• to develop children's confidence and vocabulary to respond to what they see - to observe and describe

  • to encourage them to build on their previous experience, imagination and understanding to make sense of visual information - to interpret

  • to consider a variety of graphic forms and their interaction with a text in order to convey layers of meaning - to appreciate

  • to recognise different styles and techniques used and developed by a variety of illustrators - to analyse

  • to begin to recognise and appreciate visual metaphor, irony, puns and jokes etc. - to participate

The following questions have been designed to help children to look more closely at the illustrative work of Emily Gravett, moving from the whole picture to the smallest part and to search for and use all available clues given by the artist to make meaning. Please select and adapt the questions to make them appropriate for your setting.

If possible give children one copy of the picture to share between two or use an enlarged picture that everyone can see.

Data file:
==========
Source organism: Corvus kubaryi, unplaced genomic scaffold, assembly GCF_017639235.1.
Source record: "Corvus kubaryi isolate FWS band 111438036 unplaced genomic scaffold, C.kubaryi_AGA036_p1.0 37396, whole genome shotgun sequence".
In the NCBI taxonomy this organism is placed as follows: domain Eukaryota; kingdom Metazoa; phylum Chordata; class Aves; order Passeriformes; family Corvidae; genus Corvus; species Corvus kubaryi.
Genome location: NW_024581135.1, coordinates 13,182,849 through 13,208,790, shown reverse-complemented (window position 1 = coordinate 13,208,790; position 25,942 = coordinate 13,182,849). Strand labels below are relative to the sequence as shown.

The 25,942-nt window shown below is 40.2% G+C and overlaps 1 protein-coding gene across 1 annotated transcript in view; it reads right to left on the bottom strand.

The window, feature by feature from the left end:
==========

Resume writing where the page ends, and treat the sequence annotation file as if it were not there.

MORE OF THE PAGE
TELL ME ABOUT EMILY GRAVETT'S ILLUSTRATION-

Please select/adapt questions, which you think are most appropriate for the children you are working with-

What is your initial impression of these two pages?

What is the effect of the stain down the gutter of the book and to the edge of the left hand page?

Describe how you imagine these dirty pages might smell.

How would you describe the nibbling of the pencil, what sort of character do you think has chewed into this and the edge of the pages?

What do you notice about the quality of the writing and its direction across and over the two pages? Who do you think wrote this? Who does the pencil belong to?